Was Parker Snubbed?

Posted by | Posted in Wine News | Posted on 01-31-2011

Later this month, the Culinary Institute of America will hold its fifth annual “Celebration of California Food & Wine” and induct the newest members of the “Vintners Hall of Fame.” U.S. Congressman Mike Thompson will preside over the event.

Just days ago, this year’s Hall of Fame inductees were announced. The list included Richard Graff, founder of Chalone Vineyards; Joel Peterson, co-founder and winemaker at Ravenswood; August Sebastiani; Vernon Singleton, emeritus professor of enology at UC Davis; and Bob Trinchero of Sutter Home and the all Trinchero Family Estates wines.

Absent from that list? Robert M Parker, Jr. He was nominated last year and this year, and both times, he failed to receive enough votes.

Linda Murphy, a columnist for Decanter, has written a compelling piece arguing that Parker should have been inducted. “Parker’s omission is egregious,” she writes, “smacking of professional jealousy.”

I’m inclined to agree. While Parker isn’t a “vintner,” the Hall of Fame is designed to “celebrate the men and women whose collective vision, determination, and hard work have been responsible for the growth and worldwide prestige of the California wine industry.” Regular readers know I’m a proud member of the “anti-flavor wine elite.” But regardless of whether or not one agrees with Parker’s palate, rating system, or personality, it’s undeniable that he’s had a huge impact on California wines – for the better.

As I wrote back in November (in a post about Parker-bashing), “Love or loathe him, Robert Parker changed wine — for the better. Hate his 100-point scale? Without it, we wouldn’t have Burghound or CellarTracker! Without his Consumer Reports approach to wine criticism, a much higher percentage of bottles would be flawed.”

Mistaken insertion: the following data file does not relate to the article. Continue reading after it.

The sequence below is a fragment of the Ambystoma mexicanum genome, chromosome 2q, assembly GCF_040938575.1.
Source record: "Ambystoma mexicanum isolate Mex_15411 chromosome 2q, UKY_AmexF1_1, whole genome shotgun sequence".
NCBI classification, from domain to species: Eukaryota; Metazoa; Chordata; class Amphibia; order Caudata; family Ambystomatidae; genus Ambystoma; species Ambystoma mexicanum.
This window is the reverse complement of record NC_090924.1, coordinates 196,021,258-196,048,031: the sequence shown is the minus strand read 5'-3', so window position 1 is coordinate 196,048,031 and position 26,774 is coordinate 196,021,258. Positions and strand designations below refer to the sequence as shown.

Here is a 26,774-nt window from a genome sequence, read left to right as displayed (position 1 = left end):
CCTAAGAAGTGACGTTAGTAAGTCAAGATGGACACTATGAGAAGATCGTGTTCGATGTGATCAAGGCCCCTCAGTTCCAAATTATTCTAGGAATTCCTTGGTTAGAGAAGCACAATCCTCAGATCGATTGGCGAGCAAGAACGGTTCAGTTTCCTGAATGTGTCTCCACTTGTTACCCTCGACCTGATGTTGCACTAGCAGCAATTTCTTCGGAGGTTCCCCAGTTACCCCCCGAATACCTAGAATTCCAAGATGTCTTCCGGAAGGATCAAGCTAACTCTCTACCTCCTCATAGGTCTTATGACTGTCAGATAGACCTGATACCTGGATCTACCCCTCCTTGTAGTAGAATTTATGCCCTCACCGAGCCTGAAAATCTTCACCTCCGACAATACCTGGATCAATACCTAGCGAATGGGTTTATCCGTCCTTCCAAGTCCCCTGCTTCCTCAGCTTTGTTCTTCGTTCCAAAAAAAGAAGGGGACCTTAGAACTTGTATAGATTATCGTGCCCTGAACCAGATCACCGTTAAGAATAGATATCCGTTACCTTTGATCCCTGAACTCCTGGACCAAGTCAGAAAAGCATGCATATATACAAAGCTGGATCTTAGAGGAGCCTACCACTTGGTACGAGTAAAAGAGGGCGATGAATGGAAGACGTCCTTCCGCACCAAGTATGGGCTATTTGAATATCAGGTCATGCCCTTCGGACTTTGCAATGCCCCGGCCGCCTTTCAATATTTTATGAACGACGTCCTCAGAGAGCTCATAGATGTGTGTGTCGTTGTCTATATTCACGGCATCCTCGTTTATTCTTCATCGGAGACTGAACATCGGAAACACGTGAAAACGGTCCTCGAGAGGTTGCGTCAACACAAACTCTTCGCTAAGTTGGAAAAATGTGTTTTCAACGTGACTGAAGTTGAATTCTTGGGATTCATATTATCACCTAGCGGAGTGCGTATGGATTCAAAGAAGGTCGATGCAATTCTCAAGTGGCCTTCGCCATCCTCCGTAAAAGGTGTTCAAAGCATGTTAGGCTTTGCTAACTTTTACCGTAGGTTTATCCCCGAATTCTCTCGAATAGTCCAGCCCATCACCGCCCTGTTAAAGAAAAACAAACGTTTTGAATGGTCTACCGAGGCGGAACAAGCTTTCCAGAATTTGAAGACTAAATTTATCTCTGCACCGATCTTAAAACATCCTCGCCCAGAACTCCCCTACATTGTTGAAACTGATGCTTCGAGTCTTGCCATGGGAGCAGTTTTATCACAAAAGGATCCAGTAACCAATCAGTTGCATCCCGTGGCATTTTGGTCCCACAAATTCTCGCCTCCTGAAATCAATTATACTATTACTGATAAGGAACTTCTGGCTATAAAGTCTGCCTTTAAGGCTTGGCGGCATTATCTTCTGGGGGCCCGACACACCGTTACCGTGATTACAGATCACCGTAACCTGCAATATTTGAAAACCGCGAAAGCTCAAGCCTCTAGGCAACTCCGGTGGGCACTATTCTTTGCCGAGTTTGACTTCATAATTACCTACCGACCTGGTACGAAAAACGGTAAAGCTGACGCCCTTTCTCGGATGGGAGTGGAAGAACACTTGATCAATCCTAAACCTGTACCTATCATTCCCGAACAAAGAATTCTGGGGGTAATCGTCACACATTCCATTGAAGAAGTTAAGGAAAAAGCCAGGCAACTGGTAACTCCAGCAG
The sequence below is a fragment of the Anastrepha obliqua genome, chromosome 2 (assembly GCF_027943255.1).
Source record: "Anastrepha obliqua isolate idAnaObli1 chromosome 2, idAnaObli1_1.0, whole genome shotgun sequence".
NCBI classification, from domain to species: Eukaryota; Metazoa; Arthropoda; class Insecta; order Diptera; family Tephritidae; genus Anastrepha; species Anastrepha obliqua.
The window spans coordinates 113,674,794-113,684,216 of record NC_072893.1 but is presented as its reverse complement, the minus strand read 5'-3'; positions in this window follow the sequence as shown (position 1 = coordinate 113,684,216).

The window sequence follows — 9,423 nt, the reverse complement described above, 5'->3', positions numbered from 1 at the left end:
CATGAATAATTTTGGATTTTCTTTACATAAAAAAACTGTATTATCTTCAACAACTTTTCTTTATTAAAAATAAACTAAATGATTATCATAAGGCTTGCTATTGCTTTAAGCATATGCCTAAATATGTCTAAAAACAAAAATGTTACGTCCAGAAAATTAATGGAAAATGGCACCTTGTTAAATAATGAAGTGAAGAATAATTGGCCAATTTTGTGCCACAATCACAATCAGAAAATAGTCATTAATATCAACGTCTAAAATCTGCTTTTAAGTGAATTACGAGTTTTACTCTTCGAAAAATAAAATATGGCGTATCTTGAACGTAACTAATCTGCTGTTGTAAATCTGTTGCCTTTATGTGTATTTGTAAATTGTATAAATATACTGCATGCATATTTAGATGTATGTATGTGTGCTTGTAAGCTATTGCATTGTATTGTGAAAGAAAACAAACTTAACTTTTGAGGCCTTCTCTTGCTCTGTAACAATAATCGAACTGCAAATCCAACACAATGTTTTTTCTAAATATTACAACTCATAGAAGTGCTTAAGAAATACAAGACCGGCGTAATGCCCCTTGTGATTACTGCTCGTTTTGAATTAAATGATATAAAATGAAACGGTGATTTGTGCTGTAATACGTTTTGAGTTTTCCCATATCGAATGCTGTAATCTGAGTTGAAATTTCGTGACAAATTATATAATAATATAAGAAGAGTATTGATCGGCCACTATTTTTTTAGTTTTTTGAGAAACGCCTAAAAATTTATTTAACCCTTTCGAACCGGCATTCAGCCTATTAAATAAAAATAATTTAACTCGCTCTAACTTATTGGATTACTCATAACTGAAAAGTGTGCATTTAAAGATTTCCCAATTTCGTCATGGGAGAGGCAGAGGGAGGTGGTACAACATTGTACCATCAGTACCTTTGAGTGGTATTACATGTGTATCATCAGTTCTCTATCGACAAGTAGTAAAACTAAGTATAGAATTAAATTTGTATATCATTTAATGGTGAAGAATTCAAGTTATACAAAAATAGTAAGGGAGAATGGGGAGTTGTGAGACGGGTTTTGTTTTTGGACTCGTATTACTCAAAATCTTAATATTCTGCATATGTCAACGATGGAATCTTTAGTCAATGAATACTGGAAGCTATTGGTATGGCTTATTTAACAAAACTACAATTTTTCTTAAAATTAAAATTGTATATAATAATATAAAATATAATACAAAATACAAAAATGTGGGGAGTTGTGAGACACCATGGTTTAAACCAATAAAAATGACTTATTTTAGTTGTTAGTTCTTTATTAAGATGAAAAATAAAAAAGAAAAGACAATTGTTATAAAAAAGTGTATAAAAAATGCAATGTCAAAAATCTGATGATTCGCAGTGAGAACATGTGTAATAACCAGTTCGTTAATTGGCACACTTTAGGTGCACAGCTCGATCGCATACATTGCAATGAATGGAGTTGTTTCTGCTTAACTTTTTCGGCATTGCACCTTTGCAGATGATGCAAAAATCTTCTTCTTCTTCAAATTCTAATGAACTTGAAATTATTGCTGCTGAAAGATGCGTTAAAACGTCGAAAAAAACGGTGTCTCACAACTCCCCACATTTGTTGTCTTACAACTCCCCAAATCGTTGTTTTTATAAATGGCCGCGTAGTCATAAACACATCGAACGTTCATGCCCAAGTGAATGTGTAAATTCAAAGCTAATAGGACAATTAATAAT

What do you think? Murphy’s column has generated quite a bit of controversy on the WineBerserkers message board, and we’d love to hear your thoughts.

Comments (4)

  1. Of course Parker was snubbed. He’s the most influential wine critic in the world.

    This controversy smacks of the stupidity that plagues sportswriters when it comes to Hall of Fame and annual award voting. Many sportswriters think it’s their responsibility to force players to “wait” a few years until they’re ready for induction. Fortunately, sabermetrics and other evidence-based arguments are rescuing worthy inductees like Bert Blyleven.

    I’m sure Parker will eventually get into the Hall, but I’d imagine that the voters are trying to “punish” him by making him sweat. It’s silly.

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  3. From the CIA Website: “The Vintners Hall of Fame celebrates the men and women whose collective vision, determination, and hard work have been responsible for the growth and worldwide prestige of the California wine industry.”
    Given the mission statement, Mr. Parker MUST be elected into the Hall of Fame. There are very few people in the industry that have stimulated so much change and attracted so much exposure for CA wines. It’s no secret that I’m not a fan of Mr. Parker but there is no denying his influence and role in putting CA wine on of the forefront of Oenophiles craniums (even if I find his palate linear).

  4. I’m sure the omission will cause a slight twinge in Parker’s mind, but love him or hate him, everyone knows he doesn’t need a Hall of Fame label to demonstrate his contributions to the wine. His rating system will live on, people will still depend on his recommendations (although blindly at times), and he’ll continue to influence the viniferous world around us. I have a feeling Parker will be just fine.